The Daily Mirror in our editorial yesterday focussed attention on the national Government’s plans for the weeklong celebrations to mark the first anniversary of the people’s silent revolution on January 8. President Maithripala Sirisena and other government leaders have insisted there should be no wasteful expenditure, luxury or extravagant events to mark this historic occasion. Instead every ministry is called upon to launch a mega development project in line with the midterm economic strategy outlined by Prime Minster Ranil Wickremesinghe in November.
The first and most important of these projects was launched on New Year ’s Day—the Western Province and Megapolis development plan whereby not only Colombo but all major cities would be developed to ease the pressure on Colombo. While we hope the National Government will walk the talk and implement the projects instead of just boasting about them, Sri Lanka’s people who played the key role in the historic turn of events on January 8 also need to play their role as sovereign citizens.
President Sirisena has explained that poverty alleviation and effective steps to restrict global warming and carbon emission mainly by developing new sources of renewable energy will be the priority issues for 2016. It is essential that people need to cooperate effectively if these issues are to be successfully implemented.
This is the time for New Year resolutions. Unfortunately most of us break them soon after we make them. With the climate change catastrophe specially being seen as the world’s last chance, we need to act effectively on our resolutions.
With the world facing a freshwater shortage in the coming decade, one resolution could be to conserve water. There are several ways. When washing hands or utensils, don’t open the tap fully. We could cut down our shower time by 5 minutes and if possible find a way of diverting shower water to the cistern in the toilet. We need to stop using fresh water to wash vehicles or to water plants. The water used to wash vegetables and other food items could be preserved to water the garden. These and similar water conservation measures may be difficult but with the world facing a crisis such action could be seen as watertight patriotism.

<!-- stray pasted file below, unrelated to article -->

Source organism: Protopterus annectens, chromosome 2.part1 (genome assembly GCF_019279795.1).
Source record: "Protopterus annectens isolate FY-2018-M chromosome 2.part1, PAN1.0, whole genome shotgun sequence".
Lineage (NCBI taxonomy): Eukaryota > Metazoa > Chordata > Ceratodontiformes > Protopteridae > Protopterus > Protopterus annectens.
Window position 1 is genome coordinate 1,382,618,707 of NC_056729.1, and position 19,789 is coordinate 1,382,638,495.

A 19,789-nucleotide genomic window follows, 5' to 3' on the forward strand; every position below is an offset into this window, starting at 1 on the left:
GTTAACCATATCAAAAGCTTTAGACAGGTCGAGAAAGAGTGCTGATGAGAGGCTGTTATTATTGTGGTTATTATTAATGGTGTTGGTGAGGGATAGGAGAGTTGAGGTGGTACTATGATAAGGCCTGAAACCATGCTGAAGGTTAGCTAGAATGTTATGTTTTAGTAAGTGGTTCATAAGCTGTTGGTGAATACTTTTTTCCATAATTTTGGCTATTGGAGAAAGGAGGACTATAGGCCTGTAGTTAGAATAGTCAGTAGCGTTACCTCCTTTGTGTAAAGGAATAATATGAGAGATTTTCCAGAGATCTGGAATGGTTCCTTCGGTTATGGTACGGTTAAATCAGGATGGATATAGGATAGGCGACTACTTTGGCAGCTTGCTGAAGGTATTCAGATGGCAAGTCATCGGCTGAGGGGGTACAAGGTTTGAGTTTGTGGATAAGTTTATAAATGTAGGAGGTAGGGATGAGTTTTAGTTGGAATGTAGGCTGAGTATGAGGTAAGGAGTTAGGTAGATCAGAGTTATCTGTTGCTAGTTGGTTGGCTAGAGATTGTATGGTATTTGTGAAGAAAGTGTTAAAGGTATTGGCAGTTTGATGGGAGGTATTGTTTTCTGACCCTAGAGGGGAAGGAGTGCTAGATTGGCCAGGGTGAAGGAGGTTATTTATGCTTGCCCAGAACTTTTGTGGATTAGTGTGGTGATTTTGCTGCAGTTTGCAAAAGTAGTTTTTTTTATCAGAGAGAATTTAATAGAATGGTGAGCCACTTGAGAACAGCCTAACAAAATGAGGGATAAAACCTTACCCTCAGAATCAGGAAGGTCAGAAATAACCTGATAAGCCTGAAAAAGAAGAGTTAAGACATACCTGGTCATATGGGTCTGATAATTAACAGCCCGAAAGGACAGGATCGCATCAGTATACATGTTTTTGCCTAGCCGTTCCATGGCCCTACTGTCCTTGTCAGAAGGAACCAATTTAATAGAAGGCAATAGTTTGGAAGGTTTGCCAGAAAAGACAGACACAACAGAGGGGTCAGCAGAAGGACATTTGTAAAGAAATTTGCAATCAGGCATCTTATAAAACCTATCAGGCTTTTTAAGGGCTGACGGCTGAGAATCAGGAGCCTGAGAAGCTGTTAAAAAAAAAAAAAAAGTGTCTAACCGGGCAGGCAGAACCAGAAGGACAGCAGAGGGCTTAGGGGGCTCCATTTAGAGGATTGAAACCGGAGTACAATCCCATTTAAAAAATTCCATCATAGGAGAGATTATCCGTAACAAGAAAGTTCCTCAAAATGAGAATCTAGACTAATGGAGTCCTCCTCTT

Until Sri Lanka finds substantial quantities of renewable energy from the sun, wind and other sources, we also need to cut down on the electricity we use. Not just to reduce our electricity bills but as an electrifying way to reduce fossil fuels. Thereby knocking off unnecessary lights and reducing the use of electrical appliances will also be powerful acts of patriotism.
Another area which could be practised by all people is to gradually reduce the use of sili sili bags, polythene and plastics. Hundreds of thousands of polythene sheets are used daily to wrap lunch or dinner. These cause immense environmental damage. When we go shopping to supermarkets or other grocery stores we need to take the trouble to carry a bag made of cloth so that most items except meat and fish could be put into the cloth bag. The environmental protection authority is running an effective advertising campaign where a customer produces a cloth bag and the sales person says if tens of thousands of Sri Lankan do the same we could substantially reduce the damage caused by plastics or polythene.
There are stainless steel boxes to carry meals and even water should be carried in such containers because plastic is known to be bad for water. Another practical area which many in the west are doing is to measure our carbon footprints. The government needs to workout a more efficient public and private bus operation to encourage people to leave their vehicles behind and use public transport. This will reduce traffic congestion which has reached its worst ever proportions and leads to a massive waste of fuel, pollution of the air and the waste of precious time. If we think deeply and examine our conscience there could be many more ways in which we could save ourselves and save the world from environmental self destruction.
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